The first case is against an employee Gunderson working at JMI agency owned by Brown Corporation. It is filed by Brown on account of the defendant’s violation of the employee agreement by joining a competing company after working there continuously for seven months and soliciting and servicing Brown’s customers and disclosing confidential information. The summary judgment was made in favor of the defendant because an employment of seven months is not enough under Illinois law to support the limiting agreement. (Findlaw, 2008)
The second case is against an employee Robert M. Bono working at Chicago Transit Board who was discharged from his job on account of misconduct by calling a customer while working though his job duties did not require calling any customers. The call was personal and social in nature involving a sexual joke. The court affirmed the decision of Chicago Transit Board as being reasonable and appropriate. (Findlaw, 2008)
Issues: The issue being discussed in the first case is the claim by the parent company of breach of contract by the employee. But since the employment period of Gunderson was only seven months so according to Illinois law no charges can be made against him In the second case, the issue discussed is of an employee misbehaving with a customer on telephone and making personal use of the phone though he is not allowed to do so. Therefore, he dismissed by the company.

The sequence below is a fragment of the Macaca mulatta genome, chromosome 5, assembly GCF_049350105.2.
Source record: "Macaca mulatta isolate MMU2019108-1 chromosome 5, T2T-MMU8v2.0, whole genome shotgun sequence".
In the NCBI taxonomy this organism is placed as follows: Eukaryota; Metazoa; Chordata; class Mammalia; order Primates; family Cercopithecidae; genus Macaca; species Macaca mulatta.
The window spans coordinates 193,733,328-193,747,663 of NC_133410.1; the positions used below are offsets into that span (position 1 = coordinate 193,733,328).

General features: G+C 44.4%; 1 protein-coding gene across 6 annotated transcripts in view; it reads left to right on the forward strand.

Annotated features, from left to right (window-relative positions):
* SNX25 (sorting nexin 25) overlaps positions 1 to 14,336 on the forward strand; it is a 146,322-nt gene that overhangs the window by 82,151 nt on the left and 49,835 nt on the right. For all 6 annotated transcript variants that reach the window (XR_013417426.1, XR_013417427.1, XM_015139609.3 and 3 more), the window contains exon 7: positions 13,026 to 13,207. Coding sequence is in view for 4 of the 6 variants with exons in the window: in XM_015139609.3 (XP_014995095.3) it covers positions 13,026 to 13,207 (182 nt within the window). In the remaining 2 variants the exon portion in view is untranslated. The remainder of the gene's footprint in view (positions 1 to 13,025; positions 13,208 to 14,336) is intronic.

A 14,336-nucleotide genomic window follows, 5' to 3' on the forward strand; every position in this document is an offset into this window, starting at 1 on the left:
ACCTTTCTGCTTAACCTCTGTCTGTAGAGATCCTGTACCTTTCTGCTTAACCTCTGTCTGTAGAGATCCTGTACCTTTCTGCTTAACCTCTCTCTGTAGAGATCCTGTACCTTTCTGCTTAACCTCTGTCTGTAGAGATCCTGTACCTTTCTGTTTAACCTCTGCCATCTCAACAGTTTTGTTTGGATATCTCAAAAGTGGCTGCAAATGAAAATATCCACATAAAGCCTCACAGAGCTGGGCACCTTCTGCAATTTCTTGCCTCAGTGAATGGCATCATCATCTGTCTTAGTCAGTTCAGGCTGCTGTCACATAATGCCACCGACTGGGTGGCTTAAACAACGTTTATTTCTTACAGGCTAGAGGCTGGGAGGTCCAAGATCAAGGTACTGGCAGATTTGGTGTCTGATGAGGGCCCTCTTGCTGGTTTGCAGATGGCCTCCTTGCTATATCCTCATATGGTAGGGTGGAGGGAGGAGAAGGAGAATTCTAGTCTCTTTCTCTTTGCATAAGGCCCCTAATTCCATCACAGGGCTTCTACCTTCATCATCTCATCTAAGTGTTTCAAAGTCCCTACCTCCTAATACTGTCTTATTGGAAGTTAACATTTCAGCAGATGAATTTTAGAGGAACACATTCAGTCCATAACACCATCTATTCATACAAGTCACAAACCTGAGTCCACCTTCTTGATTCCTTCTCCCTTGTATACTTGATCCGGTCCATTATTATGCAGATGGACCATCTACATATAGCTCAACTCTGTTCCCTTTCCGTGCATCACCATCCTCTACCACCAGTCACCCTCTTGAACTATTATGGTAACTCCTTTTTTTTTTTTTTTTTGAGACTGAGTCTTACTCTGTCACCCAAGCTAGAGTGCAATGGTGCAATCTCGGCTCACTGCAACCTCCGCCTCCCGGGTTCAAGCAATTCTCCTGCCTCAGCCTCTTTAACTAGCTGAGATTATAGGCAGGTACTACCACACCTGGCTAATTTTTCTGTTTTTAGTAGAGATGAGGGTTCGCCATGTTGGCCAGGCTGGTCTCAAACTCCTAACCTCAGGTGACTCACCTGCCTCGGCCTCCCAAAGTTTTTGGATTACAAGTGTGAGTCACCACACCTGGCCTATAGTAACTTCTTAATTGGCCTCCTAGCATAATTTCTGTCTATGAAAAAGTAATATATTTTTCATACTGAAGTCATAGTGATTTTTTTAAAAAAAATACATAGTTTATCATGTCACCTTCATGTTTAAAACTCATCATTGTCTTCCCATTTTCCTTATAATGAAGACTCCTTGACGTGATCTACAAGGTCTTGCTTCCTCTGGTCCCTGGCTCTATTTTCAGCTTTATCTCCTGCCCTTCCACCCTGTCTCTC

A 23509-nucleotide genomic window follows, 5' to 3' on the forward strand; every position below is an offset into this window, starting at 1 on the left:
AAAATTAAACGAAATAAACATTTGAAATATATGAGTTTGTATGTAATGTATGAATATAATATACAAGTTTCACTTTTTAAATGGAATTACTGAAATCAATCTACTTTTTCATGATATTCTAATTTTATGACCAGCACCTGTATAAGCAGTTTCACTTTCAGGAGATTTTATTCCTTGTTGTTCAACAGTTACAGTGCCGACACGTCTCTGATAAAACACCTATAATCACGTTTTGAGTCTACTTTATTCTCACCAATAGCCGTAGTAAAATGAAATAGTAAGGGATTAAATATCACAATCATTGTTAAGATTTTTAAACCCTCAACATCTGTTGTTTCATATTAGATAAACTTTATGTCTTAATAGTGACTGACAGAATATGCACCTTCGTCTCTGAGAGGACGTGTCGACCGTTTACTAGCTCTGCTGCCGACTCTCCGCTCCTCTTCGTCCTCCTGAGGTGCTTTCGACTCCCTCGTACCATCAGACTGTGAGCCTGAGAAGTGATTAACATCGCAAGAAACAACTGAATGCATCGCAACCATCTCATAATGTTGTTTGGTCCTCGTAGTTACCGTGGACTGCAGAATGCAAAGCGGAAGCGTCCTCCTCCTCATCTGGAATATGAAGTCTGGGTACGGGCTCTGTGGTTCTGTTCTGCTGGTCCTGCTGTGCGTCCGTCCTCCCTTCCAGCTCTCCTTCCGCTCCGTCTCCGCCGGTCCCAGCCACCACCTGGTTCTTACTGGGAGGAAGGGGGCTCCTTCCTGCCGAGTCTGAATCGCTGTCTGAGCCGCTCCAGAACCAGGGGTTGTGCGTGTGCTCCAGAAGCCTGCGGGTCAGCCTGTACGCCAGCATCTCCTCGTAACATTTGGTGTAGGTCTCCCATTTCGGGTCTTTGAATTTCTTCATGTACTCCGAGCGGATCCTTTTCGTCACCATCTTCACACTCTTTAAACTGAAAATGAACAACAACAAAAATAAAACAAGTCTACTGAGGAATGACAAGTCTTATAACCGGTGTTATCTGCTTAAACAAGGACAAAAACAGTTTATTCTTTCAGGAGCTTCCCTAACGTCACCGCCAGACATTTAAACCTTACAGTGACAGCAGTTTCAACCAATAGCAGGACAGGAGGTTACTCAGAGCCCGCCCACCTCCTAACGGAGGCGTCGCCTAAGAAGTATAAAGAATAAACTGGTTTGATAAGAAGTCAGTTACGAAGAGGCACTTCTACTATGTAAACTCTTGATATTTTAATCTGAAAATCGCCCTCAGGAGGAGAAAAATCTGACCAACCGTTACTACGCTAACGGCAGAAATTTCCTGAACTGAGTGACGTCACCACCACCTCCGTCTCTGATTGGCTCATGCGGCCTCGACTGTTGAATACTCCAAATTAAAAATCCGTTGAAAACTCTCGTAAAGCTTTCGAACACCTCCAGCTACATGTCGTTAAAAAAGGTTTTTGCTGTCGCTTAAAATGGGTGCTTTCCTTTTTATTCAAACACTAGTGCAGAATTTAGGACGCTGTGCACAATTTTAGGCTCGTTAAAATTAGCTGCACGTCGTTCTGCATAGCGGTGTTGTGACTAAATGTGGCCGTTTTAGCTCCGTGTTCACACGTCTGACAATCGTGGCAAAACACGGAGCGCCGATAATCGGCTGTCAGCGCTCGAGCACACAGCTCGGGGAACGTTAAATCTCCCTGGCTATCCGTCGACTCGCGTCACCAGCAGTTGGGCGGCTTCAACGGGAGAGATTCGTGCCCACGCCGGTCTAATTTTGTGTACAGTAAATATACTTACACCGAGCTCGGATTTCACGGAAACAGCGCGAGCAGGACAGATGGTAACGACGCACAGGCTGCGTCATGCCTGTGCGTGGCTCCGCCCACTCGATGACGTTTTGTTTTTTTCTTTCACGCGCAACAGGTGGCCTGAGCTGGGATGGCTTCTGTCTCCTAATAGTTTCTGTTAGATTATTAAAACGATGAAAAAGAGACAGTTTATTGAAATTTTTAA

Implications for Home Depot: At Home Depot, each employee should be clearly told of his/her duties and the consequences of not acting accordingly. Secondly, the employee contract at Home Depot should specify clearly all the terms and conditions specially the time period after which he can be accused of the violation of the contract.
Conclusion: Through the analysis of the above cases, I learned that minor mistakes by an employee can result into big troubles and court procedures. Therefore, one should remain cautious every time while working on his job.